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Krause v. Nevada Mutual Insurance Co.

United States District Court, D. Nevada

June 24, 2015

SANDRA K. KRAUSE, Plaintiff(s),
v.
NEVADA MUTUAL INSURANCE COMPANY, Defendant(s).

ORDER

JAMES C. MAHAN, District Judge.

Presently before the court is a renewed motion for summary judgment submitted by defendants Nevada Mutual Insurance Company (hereinafter "NMIC") and Trean Corporation (hereinafter "Trean"). (Doc. # 197). Plaintiff Sandra Krause filed a response, (doc. # 205), and defendants filed a reply, (doc. # 214).

Also before the court is a partial motion for summary judgment submitted by Krause. (Doc. # 200). Defendants filed a response, (doc. # 216), and Krause filed a reply, (doc. # 221).

Finally before the court is defendants' motion for leave to supplement the record. (Doc. # 241). Krause filed a response, (doc. # 245), and defendants filed a reply, (doc. # 247).

I. Background

This case arises out of Krause's employment at Trean. Trean, a Minnesota corporation, provides management and consulting services to insurance companies. One such company was NMIC, a Nevada corporation that maintains a contractual agreement with Trean. Under this agreement, Trean provides NMIC professional services, including insurance reporting, claims administration, and underwriting functions.

Trean and NMIC share several of the same corporate officers and directors. Andrew O'Brien is the president of both companies. Patricia Schaffran, plaintiff's former supervisor, is a senior vice president at Trean and serves as its chief financial officer and human resources manager. Schaffran is also the corporate secretary and treasurer for NMIC.

Trean hired plaintiff as its vice president of claims in May 2007. Plaintiff performed claims administration for NMIC, working out of the company's office in Las Vegas, Nevada. She performed similar services for Benchmark, a subsidiary of Trean. Her initial base salary was $110, 000. Plaintiff qualified for standard benefits, such as medical and retirement, and was afforded additional benefits not offered to any other vice president, including assistance with her mortgage and car insurance. She received raises and bonuses throughout her tenure.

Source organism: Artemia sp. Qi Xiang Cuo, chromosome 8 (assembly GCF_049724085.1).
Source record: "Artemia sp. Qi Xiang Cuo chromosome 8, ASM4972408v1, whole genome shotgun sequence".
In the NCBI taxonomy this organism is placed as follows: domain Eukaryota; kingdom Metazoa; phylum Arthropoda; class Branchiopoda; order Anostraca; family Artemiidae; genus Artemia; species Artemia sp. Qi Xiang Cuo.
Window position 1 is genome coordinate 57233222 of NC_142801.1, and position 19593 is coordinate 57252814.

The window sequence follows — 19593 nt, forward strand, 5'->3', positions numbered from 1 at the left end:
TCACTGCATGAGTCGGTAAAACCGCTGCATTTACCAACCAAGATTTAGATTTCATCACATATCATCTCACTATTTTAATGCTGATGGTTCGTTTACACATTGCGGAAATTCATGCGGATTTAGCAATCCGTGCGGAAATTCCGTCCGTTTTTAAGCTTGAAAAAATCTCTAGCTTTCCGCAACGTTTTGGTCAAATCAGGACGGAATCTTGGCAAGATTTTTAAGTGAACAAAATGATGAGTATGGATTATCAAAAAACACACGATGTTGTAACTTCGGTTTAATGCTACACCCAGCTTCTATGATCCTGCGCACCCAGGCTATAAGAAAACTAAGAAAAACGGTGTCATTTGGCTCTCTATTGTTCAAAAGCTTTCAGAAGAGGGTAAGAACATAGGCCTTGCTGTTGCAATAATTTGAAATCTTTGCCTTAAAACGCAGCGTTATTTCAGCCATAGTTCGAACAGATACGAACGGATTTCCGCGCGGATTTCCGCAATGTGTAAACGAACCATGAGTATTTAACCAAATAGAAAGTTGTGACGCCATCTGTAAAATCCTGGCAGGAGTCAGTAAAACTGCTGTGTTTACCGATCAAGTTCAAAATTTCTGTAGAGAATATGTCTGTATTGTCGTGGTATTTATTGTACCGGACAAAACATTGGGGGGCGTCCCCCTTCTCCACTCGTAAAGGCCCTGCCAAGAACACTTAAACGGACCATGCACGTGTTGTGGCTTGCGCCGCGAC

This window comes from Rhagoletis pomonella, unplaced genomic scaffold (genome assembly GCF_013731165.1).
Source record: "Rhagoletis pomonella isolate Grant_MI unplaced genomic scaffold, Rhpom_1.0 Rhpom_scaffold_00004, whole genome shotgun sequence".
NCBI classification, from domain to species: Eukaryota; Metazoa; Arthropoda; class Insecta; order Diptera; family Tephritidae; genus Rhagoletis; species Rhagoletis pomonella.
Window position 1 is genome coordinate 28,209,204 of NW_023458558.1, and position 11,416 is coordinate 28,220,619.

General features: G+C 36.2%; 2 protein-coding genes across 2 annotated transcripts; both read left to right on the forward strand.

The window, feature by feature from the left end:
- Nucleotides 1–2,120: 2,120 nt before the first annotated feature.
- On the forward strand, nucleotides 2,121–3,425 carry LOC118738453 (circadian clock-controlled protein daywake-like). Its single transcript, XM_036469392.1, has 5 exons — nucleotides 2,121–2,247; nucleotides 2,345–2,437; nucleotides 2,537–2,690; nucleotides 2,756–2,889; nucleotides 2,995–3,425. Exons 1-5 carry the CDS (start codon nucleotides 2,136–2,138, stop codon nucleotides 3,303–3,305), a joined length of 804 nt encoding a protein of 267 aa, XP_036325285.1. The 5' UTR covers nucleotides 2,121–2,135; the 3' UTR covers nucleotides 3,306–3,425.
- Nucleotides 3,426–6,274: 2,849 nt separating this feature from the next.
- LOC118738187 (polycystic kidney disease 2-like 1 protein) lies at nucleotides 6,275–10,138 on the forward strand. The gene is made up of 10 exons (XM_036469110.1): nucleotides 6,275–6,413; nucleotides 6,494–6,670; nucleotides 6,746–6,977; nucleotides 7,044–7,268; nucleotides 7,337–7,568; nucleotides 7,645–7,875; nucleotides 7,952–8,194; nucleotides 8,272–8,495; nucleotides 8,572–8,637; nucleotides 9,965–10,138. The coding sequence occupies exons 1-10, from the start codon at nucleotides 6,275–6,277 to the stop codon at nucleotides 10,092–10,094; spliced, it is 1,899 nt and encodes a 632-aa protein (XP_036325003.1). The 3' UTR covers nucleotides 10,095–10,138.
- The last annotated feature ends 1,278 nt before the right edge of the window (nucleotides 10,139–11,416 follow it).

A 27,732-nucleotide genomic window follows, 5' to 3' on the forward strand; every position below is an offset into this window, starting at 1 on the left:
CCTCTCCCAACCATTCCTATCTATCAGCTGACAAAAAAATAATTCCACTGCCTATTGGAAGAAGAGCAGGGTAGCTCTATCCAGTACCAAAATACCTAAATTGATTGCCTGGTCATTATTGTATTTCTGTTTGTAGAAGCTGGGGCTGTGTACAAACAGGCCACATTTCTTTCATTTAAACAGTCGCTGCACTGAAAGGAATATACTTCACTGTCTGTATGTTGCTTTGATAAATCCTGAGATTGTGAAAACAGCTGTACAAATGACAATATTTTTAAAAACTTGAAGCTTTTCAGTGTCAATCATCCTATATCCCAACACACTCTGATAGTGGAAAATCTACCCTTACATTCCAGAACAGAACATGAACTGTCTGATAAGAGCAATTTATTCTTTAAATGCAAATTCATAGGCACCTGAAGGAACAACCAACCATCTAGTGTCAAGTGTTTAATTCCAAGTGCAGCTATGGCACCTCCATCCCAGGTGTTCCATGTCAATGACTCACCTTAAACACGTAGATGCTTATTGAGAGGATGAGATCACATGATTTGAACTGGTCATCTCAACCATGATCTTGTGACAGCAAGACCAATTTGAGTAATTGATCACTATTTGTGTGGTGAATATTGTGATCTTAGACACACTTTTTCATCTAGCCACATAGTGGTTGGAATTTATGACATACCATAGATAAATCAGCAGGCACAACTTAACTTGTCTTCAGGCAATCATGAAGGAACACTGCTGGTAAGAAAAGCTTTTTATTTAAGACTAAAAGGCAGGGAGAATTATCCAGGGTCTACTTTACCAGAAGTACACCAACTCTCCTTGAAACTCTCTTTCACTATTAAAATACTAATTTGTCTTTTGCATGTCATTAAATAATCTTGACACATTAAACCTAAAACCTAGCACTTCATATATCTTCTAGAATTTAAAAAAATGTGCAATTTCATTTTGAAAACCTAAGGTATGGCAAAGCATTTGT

During 2008, Charles Wallace, an NMIC founder who worked in the same Las Vegas office as plaintiff, began engaging in conduct that plaintiff found offensive. Robert McBride, an attorney providing defense work to NMIC's clients, sent messages containing pornography to Wallace's work email and to friends outside of NMIC. Plaintiff never received these emails. In August 2008, NMIC assigned plaintiff to review discovery materials for a suit between NMIC and McBride's firm over a billing dispute. During her review, she noticed the exchange of pornography. As a result of the emails, NMIC removed McBride from its panel of defense attorneys.

Shortly thereafter, plaintiff and O'Brien discussed the pornography exchange at a meeting, where O'Brien made a comment about pornography being "not that bad." Plaintiff expressed concern to Schaffran about both the emails and O'Brien's comment, (Doc. # 206-4 p. 9), but neither plaintiff nor Schaffran filed a formal written complaint.

The next incident occurred in October 2008, during a risk management seminar that NMIC hosted for doctors. Plaintiff gave a presentation regarding agitated patients under the influence of drugs or alcohol, advising doctors not to touch such patients. After the presentation, Wallace joked to the attendees about plaintiff's advice. "If you see me out sometime in that state and condition... you can touch me." (Doc. # 207-5 p. 346). Plaintiff complained to Wallace directly about his comment and then reported it to Schaffran.

Finally, in November 2008, Trean instituted mandatory sensitivity training, which included Wallace. Plaintiff alleges that he made inappropriate comments during this training.